We have seen his star — Which points him out, and is the token of his nativity. These wise men, learned in astronomy, and curious in marking the rising and setting and other phenomena of the heavenly bodies, observed at this time a star which they had never seen before, and were amazed at it as at a new, portentous appearance which did certainly forebode something of great consequence to the world, and the Jews in particular, over whose country it seemed to hang. But how could they know that this was his star, or that it signified the birth of a king? Many of the ancient fathers answer, that they learned this from the words of Balaam, Numbers 24:17, There shall come a Star out of Jacob, and a Sceptre, &c. And though, it is certain, these words properly speak not of a star that should arise at any prince’s birth, but of a king who should be glorious and resplendent in his dominions, as stars are in the firmament, and should vanquish and possess these nations; yet considering that, according to the hieroglyphics of the East, and the figurative language of prophecy, stars are emblems of princes, it was very natural for them to consider the rising of a new star as foretelling the rise of a new king. And as Balaam’s prophecy signified that the king should arise in Judea, and the new and extraordinary star they had seen appeared over that country, it was quite natural for them to conclude, that the king whose rise was foretold, was now born there. And though we know of no record in which this prophecy was preserved but the books of Moses, yet are we not sure there was no other; nor is it certain the books of Moses were unknown in Arabia. It seems more probable, considering its bordering upon Judea, and David and Solomon’s extending their dominions over, at least, a part of it, as well as from the intercourse the Arabians had with the Jews, certainly greater than the Ethiopians had with them, to whom, nevertheless, it appears from Acts 8:26, &c. that the Old Testament was not unknown; it seems likely, from these considerations, that they were not unacquainted with the divine Oracles, and particularly with this delivered by one of their own country. But if, after all, this should seem improbable, then we need make no scruple at all of believing that they were favoured by a divine revelation touching this matter, by which it is plain they were guided in their return. To worship him — Or to do him homage by prostrating ourselves before him, an honour which the Eastern nations were accustomed to pay their monarchs.2:1-8 Those who live at the greatest distance from the means of grace often use most diligence, and learn to know the most of Christ and his salvation. But no curious arts, or mere human learning, can direct men unto him. We must learn of Christ by attending to the word of God, as a light that shineth in a dark place, and by seeking the teaching of the Holy Spirit. And those in whose hearts the day-star is risen, to give them any thing of the knowledge of Christ, make it their business to worship him. Though Herod was very old, and never had shown affection for his family, and was not himself likely to live till a new-born infant had grown up to manhood, he began to be troubled with the dread of a rival. He understood not the spiritual nature of the Messiah's kingdom. Let us beware of a dead faith. A man may be persuaded of many truths, and yet may hate them, because they interfere with his ambition, or sinful indulgences. Such a belief will make him uneasy, and the more resolved to oppose the truth and the cause of God; and he may be foolish enough to hope for success therein.Where is he ... - There was at that time a prevalent expectation that some remarkable personage was about to appear in Judea. The Jews were anxiously looking for the coming of the Messiah. By computing the time mentioned by Daniel Dan 9:25-27, they knew that the period was approaching when he would appear. This personage, they supposed would be a temporal prince, and they were expecting that he would deliver them from Roman bondage. It was natural that this expectation should spread into other countries. Many Jews at that time lived in Egypt, in Rome, and in Greece; many, also, had gone to Eastern countries, and in every place they carried their sacred writings, and diffused the expectation that some remarkable person was about to appear. Suetonius, a Roman historian, speaking of this rumor. says: "An ancient and settled persuasion prevailed throughout the East that the Fates had decreed some one to proceed from Judea who should attain universal empire." Tacitus, another Roman historian, says: "Many were persuaded that it was contained in the ancient books of their priests, that at that very time the East should prevail, and that some one should proceed from Judea and possess the dominion." Josephus also, and Philo, two Jewish historians, make mention of the same expectation. The fact that such a person was expected is clearly attested. Under this expectation these wise men came to do him homage, and inquired anxiously where he was born?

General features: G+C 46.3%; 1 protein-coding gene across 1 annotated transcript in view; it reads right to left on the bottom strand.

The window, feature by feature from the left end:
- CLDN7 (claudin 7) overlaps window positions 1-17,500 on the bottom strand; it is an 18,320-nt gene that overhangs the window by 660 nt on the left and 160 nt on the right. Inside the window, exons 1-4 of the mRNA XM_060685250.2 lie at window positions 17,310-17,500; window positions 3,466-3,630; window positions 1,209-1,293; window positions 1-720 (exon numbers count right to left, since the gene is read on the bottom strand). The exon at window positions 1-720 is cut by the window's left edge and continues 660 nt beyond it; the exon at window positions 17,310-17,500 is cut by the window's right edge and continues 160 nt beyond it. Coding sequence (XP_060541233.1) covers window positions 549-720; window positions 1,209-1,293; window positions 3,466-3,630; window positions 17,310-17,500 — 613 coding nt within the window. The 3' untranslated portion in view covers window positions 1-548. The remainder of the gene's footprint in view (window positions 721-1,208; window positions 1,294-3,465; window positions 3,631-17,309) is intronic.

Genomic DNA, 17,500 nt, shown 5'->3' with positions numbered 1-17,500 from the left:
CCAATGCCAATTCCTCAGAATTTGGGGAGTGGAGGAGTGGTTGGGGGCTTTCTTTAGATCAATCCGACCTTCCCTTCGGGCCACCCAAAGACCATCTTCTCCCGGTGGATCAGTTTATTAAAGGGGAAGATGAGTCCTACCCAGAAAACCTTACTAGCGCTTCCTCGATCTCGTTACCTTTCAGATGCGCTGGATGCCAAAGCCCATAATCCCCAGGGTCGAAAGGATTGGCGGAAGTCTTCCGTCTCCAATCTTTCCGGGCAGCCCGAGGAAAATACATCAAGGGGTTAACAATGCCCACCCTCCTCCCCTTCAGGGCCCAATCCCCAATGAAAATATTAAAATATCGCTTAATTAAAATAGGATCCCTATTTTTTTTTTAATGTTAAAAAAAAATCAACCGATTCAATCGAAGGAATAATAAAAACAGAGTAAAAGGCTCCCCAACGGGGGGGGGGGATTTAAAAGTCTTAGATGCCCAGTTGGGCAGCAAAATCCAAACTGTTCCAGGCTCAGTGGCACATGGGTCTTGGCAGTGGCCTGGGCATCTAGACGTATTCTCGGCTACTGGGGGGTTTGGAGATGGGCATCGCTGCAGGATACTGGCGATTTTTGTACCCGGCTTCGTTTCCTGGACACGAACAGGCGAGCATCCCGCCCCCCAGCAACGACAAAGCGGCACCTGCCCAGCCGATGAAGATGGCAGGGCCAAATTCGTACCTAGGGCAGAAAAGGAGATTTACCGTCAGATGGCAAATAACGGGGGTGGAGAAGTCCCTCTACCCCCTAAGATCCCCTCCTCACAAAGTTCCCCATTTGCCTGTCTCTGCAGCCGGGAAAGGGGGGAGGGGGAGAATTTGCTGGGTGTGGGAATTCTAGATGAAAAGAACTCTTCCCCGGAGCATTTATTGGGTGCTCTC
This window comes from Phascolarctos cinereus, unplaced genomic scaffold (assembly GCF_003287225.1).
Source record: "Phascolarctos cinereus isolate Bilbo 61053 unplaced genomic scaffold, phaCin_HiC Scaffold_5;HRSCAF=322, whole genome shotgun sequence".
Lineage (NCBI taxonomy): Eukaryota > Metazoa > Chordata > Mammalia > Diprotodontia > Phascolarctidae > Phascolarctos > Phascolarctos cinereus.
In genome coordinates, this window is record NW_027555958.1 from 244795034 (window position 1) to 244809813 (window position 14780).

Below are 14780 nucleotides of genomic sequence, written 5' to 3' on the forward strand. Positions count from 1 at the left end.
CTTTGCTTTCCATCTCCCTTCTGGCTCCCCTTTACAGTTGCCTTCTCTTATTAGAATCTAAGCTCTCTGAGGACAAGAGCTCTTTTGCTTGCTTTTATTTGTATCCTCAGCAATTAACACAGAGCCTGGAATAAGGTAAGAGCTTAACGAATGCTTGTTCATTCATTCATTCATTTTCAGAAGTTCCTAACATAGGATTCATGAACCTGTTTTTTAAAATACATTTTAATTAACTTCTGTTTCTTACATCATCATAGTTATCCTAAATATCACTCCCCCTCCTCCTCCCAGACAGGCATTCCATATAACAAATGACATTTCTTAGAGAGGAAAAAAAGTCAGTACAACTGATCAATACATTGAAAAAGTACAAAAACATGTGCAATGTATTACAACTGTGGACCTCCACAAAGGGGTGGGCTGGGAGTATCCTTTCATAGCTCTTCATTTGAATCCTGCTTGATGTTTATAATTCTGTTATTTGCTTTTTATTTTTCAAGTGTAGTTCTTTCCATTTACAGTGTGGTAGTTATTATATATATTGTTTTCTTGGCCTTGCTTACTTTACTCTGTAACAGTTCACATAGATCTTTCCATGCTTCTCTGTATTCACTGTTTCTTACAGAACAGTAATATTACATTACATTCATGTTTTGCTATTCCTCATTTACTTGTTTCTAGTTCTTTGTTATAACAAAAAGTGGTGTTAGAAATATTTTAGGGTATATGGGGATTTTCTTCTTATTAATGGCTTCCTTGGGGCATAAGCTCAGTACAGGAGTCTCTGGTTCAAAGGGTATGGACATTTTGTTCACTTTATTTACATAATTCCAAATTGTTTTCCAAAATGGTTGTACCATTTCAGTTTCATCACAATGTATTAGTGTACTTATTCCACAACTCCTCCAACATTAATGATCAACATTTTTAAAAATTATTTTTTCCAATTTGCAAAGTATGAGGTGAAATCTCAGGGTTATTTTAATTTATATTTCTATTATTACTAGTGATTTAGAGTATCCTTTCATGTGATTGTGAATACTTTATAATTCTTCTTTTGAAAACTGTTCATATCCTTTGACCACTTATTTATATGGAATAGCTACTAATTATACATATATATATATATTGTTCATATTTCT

His star - Among the ancients the appearance of a new star or comet was regarded as an omen of some remarkable event. Many such appearances are recorded by the Roman historians at the birth or death of distinguished men. Thus they say that at the death of Julius Caesar a comet appeared in the heavens and shone seven days. These wise men also considered this as an evidence that the long-expected Prince was born. It is possible that they had been led to this belief by the prophecy of Balaam, Numbers 24:17, "There shall come a star out of Jacob," etc. What this star was is not known. There have been many conjectures respecting it, but nothing is revealed concerning it. We are not to suppose that it was what we commonly mean by a star. The stars are vast bodies fixed in the heavens, and it is absurd to suppose that one of them was sent to guide the wise men. It is most probable that it was a luminous appearance, or meteor, such as we now see sometimes shoot from the sky, which the wise men saw, and which directed them to Jerusalem. It is possible that the same thing is meant which is mentioned by Luke 2:9; "The glory of the Lord shone round about them;" i. e., (see the note on this place), a great light appeared shining around them. That light might have been visible from afar, and might have been seen by the wise men in the East.